Sassa boss speaks

2017-03-12 06:01
Sassa CEO Thokozani Magwaza

Sassa CEO Thokozani Magwaza

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On several occasions, Social Development Minister Bathabile Dlamini blocked desperate efforts by the chief executive officer (CEO) of the SA Social Security Agency (Sassa) to report back to the Constitutional Court about the payment of social grants and directly interfered with attempts to find a solution to the crisis.

This is according to Sassa CEO Thokozani Magwaza, who this week broke his silence on the grants crisis.

He listed a number of occasions – dating as far back as early February – when his office was ready to petition the highest court in the land for guidance, only to be abruptly halted by last-minute instructions from Dlamini.

He was speaking just days before tomorrow’s deadline for Sassa to explain to the Constitutional Court why it had handled the social grants in the manner it did and why it had failed to communicate with the court.

With the five-year contract awarded to Cash Paymaster Services (CPS) to disburse welfare grants to more than 17 million South Africans expiring on March 31, citizens remain in the dark about how the grants will be distributed from April, and the costs involved in doing so.

Magwaza, who has been on sick leave for more than a week amid speculation that he may be suspended, told City Press that:

- Dlamini got in the way of papers being filed in the Constitutional Court three times;

- The research report, submitted in October, which detailed Sassa’s inability to take over grant payments from CPS in April, was initially withheld from him when he took office in November;

- Dlamini’s aides told Sassa staff to take instructions from her attorney;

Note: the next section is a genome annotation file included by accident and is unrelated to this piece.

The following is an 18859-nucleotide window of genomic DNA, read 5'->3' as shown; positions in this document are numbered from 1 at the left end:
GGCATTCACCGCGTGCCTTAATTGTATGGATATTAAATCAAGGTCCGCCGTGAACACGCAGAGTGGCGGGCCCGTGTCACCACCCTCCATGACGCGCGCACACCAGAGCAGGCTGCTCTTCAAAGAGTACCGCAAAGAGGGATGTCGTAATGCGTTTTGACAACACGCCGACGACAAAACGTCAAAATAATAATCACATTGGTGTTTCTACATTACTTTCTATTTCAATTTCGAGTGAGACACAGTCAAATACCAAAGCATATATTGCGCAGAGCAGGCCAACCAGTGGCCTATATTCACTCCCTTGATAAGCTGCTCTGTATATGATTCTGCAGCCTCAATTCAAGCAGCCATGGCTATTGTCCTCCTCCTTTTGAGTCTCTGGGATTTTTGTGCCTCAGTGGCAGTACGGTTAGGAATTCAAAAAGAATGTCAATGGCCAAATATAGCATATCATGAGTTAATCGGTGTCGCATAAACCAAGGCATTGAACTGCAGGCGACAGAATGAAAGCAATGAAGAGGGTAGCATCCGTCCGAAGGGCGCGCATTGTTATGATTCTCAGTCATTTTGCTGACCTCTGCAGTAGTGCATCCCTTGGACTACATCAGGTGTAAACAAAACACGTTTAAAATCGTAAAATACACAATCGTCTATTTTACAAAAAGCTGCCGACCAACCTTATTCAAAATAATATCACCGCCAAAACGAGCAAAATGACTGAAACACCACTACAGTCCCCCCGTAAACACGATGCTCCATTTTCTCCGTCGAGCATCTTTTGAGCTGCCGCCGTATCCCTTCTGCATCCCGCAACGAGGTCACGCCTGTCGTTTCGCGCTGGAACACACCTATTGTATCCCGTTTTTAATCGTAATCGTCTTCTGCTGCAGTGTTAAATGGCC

- Dlamini torpedoed plans to involve the SA Post Office in the distribution of grants; and

- He was being victimised for recommending a 12-month temporary contract be secured with CPS, instead of the 24 to 36 months preferred by others.

The apex court will guide

Magwaza spoke as the Constitutional Court gave strong hints in the directives it issued to Sassa on Wednesday that those responsible for the mess would, in the absence of credible explanations, be held in contempt of court.

Sources close to Dlamini told City Press that questions posed by the court this week – including whether Sassa and the minister had “any objection to independent monitoring of any agreement” – would be answered in a way that demonstrated “commitment to transparency”.

Tim Sukazi, Dlamini’s attorney, was working around the clock this week to draft a contract that would be acceptable to all parties, including the Treasury.

He said the information requested by the court would be answered candidly “to clear up a lot of things”.

As part of Wednesday’s directive, the court has asked when it was determined that Sassa would not be able to take over the grant payments from CPS, and why it was not “immediately” informed of this fact.

Sukazi said the central aim in finalising the new deal with CPS would be to “minimise the illegality” in the contract. This meant limiting the “time and scope” of the work that CPS would be expected to do.

The deal would also involve CPS over a shorter time and remove some of the responsibilities it had previously executed, particularly those that Sassa could carry out.

This was meant to ensure that if a deviation from the procurement laws was considered, the fees involved would be kept to a minimum.